World ending? Celebrate in style...
This could be one of the last things you ever read if the ancient Mayan prediction that the world will come to an abrupt end turns out to be true.
But rather than getting down in the dumps about Doomsday, revellers are being offered the chance to celebrate their final hours in style.
All around the world, events are taking place to ensure believers go out with a bang, while many are being drawn to locations where it is believed they have a chance of surviving the apocalypse.
From a rocky mountain in the French Pyrenees where a giant UFO and aliens are said to be waiting to spirit those nearby to safety, to a bunker in Moscow, there are a number of places claiming that people will stay safe.
For 1,500 dollars (£920), former Soviet dictator Josef Stalin's underground bunker is offering salvation from the world's end, with a 50% refund if nothing happens. The bunker, 210 ft below ground, was designed to withstand a nuclear attack but has no more room as all 1,000 tickets have already been sold.
Meanwhile in Serbia, the place to be is Mount Rtanj, a pyramid-shaped peak already drawing cultists. A local legend has it that the mountain once swallowed an evil sorcerer who will be released on doomsday in a ball of fire. The inside of the mountain will then become a safe place to hide as the sorcerer goes on to destroy the rest of the world. In the meantime, some old coal mineshafts have been opened up as safe rooms for the dozens who have arrived already.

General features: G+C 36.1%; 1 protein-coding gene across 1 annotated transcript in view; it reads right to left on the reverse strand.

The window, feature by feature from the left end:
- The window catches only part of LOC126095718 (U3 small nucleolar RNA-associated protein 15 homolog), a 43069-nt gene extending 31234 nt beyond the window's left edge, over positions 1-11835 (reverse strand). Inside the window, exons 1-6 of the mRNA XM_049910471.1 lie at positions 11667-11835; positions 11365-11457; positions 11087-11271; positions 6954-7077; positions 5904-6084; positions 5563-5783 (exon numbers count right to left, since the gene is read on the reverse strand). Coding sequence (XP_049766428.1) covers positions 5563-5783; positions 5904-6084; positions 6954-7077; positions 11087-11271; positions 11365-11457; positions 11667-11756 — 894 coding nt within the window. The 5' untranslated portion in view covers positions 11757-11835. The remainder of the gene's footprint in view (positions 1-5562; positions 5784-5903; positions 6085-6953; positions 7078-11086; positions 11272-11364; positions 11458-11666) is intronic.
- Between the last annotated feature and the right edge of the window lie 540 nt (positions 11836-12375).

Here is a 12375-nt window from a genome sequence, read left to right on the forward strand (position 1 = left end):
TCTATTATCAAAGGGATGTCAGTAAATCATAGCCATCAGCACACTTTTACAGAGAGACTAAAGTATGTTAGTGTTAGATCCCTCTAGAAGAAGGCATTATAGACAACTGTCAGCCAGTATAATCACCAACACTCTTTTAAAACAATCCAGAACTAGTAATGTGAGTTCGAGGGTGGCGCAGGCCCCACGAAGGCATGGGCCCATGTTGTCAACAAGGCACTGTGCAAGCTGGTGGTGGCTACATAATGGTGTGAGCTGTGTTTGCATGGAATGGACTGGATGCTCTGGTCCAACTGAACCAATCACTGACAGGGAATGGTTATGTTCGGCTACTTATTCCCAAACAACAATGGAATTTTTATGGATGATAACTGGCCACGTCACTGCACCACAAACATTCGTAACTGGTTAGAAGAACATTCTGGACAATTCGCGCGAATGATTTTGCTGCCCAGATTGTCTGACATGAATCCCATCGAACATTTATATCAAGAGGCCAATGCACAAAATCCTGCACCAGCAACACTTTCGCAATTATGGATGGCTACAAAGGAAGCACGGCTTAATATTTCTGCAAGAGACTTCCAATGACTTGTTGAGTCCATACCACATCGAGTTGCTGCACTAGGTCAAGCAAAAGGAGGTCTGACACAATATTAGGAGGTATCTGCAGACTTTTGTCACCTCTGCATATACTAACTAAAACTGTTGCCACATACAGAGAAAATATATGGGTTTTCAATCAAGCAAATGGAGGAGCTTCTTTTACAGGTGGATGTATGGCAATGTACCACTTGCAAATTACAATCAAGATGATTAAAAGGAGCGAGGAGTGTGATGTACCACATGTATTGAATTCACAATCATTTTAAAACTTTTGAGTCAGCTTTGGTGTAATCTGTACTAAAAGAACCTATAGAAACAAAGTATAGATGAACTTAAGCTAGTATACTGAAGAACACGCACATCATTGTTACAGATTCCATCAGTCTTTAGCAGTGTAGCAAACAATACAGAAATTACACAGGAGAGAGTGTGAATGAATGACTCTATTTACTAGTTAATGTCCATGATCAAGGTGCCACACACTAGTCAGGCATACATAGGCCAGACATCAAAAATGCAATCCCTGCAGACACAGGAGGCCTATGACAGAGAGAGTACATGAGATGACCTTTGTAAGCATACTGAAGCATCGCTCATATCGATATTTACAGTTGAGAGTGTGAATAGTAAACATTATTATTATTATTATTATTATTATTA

Sirince, a small Turkish village known for its wines, has also been touted as a safe haven, thought to be because it is close to an area where the Virgin Mary is believed to have lived her final days.
In China, the prediction is already causing problems, with the authorities detaining more than 500 people this week. A fringe Christian group got into trouble after spreading rumours about the world's impending end, with leaflets, CDs, books and other material all seized. Those detained are reported to be members of the group Almighty God, also called Eastern Lightning, with authorities in the province of Qinghai saying they are waging a "severe crackdown" on the group, accusing it of attacking the Communist Party and the government.
Closer to home, hundreds of people have already converged on Stonehenge for an End of the World party that coincides with the winter solstice, although it is not thought that the ancient stone circle in Wiltshire is able to offer any protection.
The Friday December 21 doomsday claim has been fuelled by internet speculation, but widely questioned by academics and dismissed by everyone from Nasa and the US government to the Vatican.